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[001] when the marriage is dissolved it is extinguished, because it cannot exist without
[002] it,1 but divorce must be distinguished from a separation from
[003] bed and board.>2
[004] 3<One may not have two lawful wives at the same time,4 since 5marriage is the joining
[005] together of a man and a woman holding to a single tenor of life;6 it does not say of
[006] men and a woman, nor of a man and women, because one man cannot have several
[007] wives nor one woman several husbands7 de jure, though he may have several de
[008] facto,8 so that sometimes none of those who claim9 may be lawful, because she who
[009] is lawful is not present, or dead, and [the husband being dead], she who was once
[010] unlawful can never be made lawful, and thus no one of those who claim will obtain
[011] dower.> And the same, so it seems, may be said if an unfree woman is joined to a
[012] freeman and taken to a free tenement, that their child, born in a free bed,10 will
[013] have the inheritance and the woman no dower, unless the heir provides dower for
[014] her as a matter of grace, because with the death of her free husband she returns to
[015] her original state of servitude.11

Of two women contending for dower.

[017] The tenant will answer to neither one of two women claiming dower by reason of one
[018] husband until the ecclesiastical court has decided which of them ought to be called
[019] the lawful wife, and which ought to prevail in the claim of dower, as will be explained
[020] more fully below, at the end.12 When the tenant says that he ought not to answer two
[021] women or several, we must first see whether there is a dispute as to the inheritance
[022] between two or several who claim to be lawful heirs, [for] when the question of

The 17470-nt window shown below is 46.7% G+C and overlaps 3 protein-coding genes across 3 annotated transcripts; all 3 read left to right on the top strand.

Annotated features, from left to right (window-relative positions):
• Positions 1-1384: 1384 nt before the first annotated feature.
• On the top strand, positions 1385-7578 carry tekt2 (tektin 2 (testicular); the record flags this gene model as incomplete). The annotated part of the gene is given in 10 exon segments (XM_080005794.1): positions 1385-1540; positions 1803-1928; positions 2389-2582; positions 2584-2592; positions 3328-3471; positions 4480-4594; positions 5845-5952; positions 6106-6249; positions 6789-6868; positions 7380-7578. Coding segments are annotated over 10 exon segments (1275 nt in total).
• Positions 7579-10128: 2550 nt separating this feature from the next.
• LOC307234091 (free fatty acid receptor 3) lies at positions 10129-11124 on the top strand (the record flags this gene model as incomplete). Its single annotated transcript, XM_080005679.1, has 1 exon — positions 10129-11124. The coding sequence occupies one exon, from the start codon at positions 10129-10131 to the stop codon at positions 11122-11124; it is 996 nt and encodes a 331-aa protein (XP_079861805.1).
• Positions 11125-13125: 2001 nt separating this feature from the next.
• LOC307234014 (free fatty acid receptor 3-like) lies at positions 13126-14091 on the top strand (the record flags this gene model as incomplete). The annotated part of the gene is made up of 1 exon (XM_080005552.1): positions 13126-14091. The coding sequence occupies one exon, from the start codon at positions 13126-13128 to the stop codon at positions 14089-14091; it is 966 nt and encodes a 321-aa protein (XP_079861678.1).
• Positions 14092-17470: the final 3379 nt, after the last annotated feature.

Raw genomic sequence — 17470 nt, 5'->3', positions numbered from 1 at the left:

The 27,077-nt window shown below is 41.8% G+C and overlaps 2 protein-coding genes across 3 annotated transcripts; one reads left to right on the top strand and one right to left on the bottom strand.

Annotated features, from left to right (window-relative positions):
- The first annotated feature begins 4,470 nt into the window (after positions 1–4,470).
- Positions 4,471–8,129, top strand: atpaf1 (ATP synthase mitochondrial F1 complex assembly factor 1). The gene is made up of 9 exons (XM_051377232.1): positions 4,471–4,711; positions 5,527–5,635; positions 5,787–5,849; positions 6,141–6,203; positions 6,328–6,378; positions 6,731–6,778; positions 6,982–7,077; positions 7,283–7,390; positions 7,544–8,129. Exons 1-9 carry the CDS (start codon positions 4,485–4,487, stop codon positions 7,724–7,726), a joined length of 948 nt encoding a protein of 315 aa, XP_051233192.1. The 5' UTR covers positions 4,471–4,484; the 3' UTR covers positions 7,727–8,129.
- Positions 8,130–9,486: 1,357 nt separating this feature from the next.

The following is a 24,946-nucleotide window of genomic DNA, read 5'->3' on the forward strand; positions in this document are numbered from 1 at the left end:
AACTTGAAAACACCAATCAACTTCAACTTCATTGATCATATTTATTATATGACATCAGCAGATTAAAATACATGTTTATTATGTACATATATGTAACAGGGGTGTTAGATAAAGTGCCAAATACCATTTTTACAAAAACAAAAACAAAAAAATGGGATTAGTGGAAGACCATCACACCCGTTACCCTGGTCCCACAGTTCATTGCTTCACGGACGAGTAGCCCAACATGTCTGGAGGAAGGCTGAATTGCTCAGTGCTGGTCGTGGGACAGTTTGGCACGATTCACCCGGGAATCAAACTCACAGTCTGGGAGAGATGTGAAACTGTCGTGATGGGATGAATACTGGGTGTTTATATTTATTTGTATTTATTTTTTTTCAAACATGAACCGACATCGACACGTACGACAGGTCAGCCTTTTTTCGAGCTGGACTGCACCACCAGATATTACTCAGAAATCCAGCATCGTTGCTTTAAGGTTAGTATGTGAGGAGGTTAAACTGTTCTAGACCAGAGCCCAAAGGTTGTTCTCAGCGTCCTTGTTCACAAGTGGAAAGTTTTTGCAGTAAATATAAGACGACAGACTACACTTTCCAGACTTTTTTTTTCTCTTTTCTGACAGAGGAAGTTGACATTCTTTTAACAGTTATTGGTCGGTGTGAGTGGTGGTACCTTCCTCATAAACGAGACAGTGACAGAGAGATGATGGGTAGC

[023] succession and of dower are both raised at the same time, the action for the inheritance
[024] will always be preliminary and must be determined first, lest, if the women are
[025] sent to court christian to determine which of them is the lawful wife, and one of
[026] them proves herself lawful in the ecclesiastical court and the heir of the other proves
[027] himself the lawful heir in the secular court, he would be the warrantor of the other
[028] woman's dower, which ought not to be. Thus when each of them alleges at the outset
[029] that her son is the warrantor of her dower, in order to avoid that embarrassment it is
[030] necessary first to ascertain who the lawful heir is, and the dower of which woman he
[031] ought to warrant, and in that way the question of dower will be determined. When
[032] one heir is in possession of the inheritance (rightfully or wrongfully) and his mother
[033] in possession of dower, if a woman who has nothing alleges that she is the lawful
[034] wife and claims dower, let her first show the warrantor of her dower. If she names a
[035] son or daughter, her claim of dower is suspended and let the son or daughter claim
[036] the whole


1. Tancred, Summa de matrimonio, 108: ‘Dos quaedam donatio . . . Eius natura est ut durante matrimonio durat, soluto vero solvatur, quia sine eo esse non poterit’

2. Supra ii, 267

3. Om: ‘quia’

4. Om: ‘licet aliquando . . . unam, quia,’ redundant

5-7. Raymond de Penafort, iv, 2, 1; Decretum: C. 27, qu.2, c.1; Inst. 1.9.1; Tancred, Summa de matrimonio, 11

6. Infra iv, 305

8. Om: ‘et unam . . . iure,’ redundant

9. ‘petunt’

10. Supra ii, 30, 31, iii, 92, 94, infra 383

11. Supra 92

12. Infra 384

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